No, No No....   You don't get to posit a "ball of flesh" orbiting by Saturn and not give a little context there!  :D  

1 hour ago, ChrisSpace said:

If the mercury is heated to 100 million K, what should the expected exhaust velocity be?

Cheeky answer is 0, as I don't think there's a material capable of holding gaseous mercury (or gaseous anything) at that temp.    Also, wouldn't you start to encounter some breakdowns in the fundamental forces at these energy levels?  Ie similar to the plasma/goo immediately after the Big Bang?

Share this post


Link to post
Share on other sites
1 hour ago, ChrisSpace said:

a rocket engine design that works by heating up liquid mercury and shooting it out the back, like an NTR but much hotter. If the mercury is heated to 100 million K, what should the expected exhaust velocity be?

As no solid chamber could withstand this temperature, the only way you can use is some kind of magnetic nozzle, and the magnetic field or beam heater.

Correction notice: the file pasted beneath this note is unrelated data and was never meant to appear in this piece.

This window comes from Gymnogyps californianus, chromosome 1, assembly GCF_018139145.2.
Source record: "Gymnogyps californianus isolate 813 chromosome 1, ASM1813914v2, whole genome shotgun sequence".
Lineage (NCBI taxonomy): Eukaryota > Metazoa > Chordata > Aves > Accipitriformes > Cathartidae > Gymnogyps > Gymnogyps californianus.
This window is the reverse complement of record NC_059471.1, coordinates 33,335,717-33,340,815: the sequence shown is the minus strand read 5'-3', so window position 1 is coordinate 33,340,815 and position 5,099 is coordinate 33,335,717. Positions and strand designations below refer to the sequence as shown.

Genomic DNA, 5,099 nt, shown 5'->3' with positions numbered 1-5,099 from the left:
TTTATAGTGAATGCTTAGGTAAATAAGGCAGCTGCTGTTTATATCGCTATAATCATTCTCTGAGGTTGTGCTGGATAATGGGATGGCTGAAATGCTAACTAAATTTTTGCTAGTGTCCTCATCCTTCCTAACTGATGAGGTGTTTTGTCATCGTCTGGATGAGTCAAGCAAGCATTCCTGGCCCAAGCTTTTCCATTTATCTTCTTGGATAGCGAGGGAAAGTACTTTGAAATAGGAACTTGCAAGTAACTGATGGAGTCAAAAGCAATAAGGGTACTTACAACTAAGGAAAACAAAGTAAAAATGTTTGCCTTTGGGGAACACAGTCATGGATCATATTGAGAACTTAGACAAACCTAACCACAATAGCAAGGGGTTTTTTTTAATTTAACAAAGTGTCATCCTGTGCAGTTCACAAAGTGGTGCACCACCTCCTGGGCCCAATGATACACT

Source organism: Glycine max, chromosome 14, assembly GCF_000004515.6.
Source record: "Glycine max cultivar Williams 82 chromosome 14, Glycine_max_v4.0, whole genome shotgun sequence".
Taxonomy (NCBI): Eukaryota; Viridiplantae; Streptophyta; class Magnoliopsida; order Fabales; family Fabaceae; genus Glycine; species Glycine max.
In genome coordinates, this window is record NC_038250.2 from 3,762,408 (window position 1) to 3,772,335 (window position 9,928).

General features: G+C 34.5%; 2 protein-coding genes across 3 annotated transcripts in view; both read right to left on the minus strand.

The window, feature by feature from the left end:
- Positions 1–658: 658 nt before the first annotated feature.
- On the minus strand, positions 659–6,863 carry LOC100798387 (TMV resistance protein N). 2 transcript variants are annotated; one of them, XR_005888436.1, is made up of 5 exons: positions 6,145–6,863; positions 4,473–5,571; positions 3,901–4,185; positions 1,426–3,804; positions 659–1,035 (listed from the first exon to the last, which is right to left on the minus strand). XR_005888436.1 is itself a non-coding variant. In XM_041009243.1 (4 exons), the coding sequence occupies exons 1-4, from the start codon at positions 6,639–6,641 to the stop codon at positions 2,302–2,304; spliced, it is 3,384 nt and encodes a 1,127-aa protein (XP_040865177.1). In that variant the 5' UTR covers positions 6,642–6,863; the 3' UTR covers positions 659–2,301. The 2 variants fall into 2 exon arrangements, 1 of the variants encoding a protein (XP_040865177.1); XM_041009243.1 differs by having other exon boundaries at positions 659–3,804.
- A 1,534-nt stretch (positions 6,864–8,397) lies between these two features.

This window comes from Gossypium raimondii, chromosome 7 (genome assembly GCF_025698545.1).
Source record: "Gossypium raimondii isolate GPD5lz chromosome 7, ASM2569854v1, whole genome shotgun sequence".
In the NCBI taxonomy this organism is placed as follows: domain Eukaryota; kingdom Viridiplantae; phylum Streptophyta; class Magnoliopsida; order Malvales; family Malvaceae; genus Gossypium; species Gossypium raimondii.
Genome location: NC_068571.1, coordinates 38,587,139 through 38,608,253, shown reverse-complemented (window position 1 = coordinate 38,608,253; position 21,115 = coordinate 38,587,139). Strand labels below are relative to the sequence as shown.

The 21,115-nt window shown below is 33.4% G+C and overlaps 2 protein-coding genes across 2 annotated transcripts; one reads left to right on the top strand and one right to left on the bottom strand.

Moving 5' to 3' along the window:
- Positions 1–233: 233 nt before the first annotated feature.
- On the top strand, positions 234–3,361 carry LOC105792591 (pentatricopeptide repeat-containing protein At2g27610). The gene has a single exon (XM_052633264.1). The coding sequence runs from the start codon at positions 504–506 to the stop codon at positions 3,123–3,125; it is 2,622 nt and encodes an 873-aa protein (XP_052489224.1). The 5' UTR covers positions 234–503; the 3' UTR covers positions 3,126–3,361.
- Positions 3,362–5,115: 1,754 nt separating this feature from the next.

So, probably you can speak just about an average thermal velocity corresponding to the given temperature.

v = sqrt(3 * R * Temperature / MolarMass) = sqrt(3 * 8.31441 J/(mol*K) * 108 K / 0.2 kg/mol ) ~= 112 km/s

No reason to use a heavy metal except in electric engines.

Share this post


Link to post
Share on other sites
1 hour ago, Gargamel said:

No, No No....   You don't get to posit a "ball of flesh" orbiting by Saturn and not give a little context there!  :D

It's part of a spaceborne creature design I'm working on as part of Spaceception's novel project. Since the creature's main body is basically a sphere, I figured this'd be a good way to determine what kind of metabolic rate it would need to have to maintain it's core body temperature.